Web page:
24. Compositional Serializability Transactions throughout the system should be serializable • CTM ensures that the composed transactions are serializable • This doesn't guarantee compositional serializability, because of indirect conflicts: • CTM does T1: r1(a); r1(c) • CTM does T2: r2(b); r2(d) • LDB1 does T3: w3(a); w3(b) • LDB2 does T4: w4(c); w4(d) • Since T1 and T2 are read-only, they are serializable • LDB1 sees Schedule1=r1(a); c1; w3(a); w3(b); c3; r2(b); c2 • LDB2 sees Schedule2=w4(c); r1(c); c1; r2(d); c2; w4(d); c4 • Each LDB has a serializable schedule; yet jointly they put T1 before and after T2 • Notice we would have lots of potential compositions, so the problem is worse Service-Oriented Computing: Semantics, Processes, Agents - Munindar Singh and Michael Huhns

  25. Compositional Atomicity Taken to mean hard atomicity at the compositional level • Can succeed only if the services restrict their communication autonomy through service-level agreements. Otherwise, they • May not release their prepare-to-commit state • May not participate in a mutual commit protocol Service-Oriented Computing: Semantics, Processes, Agents - Munindar Singh and Michael Huhns

  26. Compositional Deadlock Easy to construct scenarios in which a deadlock is achieved • Assume LDB1 and LDB2 use 2PL. If a deadlock is formed • solely of upper-level transactions, then the CTM may detect it • of a combination of local and upper transactions, then • CTM won't know of it • LDBs won't share control information Service-Oriented Computing: Semantics, Processes, Agents - Munindar Singh and Michael Huhns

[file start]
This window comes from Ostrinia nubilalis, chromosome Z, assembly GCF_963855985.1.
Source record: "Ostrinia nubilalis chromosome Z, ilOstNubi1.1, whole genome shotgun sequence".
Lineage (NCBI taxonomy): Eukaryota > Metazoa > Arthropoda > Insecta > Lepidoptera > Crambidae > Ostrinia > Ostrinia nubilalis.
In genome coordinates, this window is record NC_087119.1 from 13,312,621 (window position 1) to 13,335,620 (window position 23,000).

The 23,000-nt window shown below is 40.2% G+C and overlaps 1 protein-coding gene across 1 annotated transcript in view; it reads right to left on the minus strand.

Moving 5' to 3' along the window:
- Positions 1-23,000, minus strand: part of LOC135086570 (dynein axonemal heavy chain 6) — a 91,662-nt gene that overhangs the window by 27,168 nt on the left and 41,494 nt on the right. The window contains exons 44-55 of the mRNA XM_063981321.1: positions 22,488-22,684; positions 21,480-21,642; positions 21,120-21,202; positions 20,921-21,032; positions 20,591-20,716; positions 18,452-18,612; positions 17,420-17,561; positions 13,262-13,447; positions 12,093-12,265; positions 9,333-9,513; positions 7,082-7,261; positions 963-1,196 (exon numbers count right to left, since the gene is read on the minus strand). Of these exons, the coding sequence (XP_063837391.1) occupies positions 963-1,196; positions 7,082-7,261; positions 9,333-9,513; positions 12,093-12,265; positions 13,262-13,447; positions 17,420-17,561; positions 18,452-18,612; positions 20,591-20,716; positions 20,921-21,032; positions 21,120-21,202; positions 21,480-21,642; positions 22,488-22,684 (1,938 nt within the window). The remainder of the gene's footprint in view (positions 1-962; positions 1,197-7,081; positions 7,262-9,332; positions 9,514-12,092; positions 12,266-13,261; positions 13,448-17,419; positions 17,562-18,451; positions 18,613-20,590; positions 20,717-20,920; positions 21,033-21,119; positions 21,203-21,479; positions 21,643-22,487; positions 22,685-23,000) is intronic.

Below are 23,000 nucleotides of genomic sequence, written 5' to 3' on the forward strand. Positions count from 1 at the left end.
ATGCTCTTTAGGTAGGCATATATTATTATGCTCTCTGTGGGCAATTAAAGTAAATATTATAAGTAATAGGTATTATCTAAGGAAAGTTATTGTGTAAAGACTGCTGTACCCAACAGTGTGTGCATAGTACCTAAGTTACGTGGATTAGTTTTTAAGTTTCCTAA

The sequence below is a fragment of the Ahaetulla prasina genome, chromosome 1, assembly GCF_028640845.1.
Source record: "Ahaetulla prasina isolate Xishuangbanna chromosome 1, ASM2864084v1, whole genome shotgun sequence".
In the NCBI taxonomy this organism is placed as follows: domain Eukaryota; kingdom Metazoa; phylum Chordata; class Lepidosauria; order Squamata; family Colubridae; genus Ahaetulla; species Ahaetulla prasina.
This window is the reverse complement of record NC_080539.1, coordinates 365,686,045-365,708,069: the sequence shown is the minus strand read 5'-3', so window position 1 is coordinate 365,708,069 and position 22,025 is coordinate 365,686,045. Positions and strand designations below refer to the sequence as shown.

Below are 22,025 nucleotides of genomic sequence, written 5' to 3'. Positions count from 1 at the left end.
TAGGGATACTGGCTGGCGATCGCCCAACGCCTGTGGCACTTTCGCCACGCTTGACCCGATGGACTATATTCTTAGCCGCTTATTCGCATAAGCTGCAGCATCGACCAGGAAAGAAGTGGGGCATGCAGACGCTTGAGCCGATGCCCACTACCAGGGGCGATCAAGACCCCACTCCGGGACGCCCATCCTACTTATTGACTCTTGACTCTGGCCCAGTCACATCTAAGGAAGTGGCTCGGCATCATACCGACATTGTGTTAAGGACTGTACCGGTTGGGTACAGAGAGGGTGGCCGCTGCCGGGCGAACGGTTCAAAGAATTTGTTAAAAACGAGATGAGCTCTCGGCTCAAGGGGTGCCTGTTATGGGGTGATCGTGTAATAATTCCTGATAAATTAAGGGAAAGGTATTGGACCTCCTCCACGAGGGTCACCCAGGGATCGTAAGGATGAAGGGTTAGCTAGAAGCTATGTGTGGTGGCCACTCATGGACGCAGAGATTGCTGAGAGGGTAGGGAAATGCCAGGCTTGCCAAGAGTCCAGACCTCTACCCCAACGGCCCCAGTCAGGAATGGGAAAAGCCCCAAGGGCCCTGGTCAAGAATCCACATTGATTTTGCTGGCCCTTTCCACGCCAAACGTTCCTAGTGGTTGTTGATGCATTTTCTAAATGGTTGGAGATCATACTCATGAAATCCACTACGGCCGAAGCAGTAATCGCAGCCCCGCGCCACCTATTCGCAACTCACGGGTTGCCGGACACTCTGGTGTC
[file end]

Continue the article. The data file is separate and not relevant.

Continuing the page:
27. Strawman 1: Tickets Compositional serializability fails because of local conflicts that the CTM does not see • Fix by always causing conflicts--whenever two composed transactions execute at a site, they must conflict there. Indirect conflicts become local conflicts visible to the LDB • Make each composed transaction increment a ticket at each site • Downside: • Causes all local subtransactions of a transaction to go through a local hotspot • Composed transactions are serialized, but only because many are aborted! Service-Oriented Computing: Semantics, Processes, Agents - Munindar Singh and Michael Huhns

  28. Strawman 2: Rigorous Scheduling Hold read and write locks till end (no tickets) • Check that this prevents the bad example • The CTM must delay all commits until all actions are completed • Possible only if allowed by LDB • Requires an operation-level interface to LDB • Downside: • Causes all sites to be held up until all are ready to commit • Essentially like the 2PC approach Service-Oriented Computing: Semantics, Processes, Agents - Munindar Singh and Michael Huhns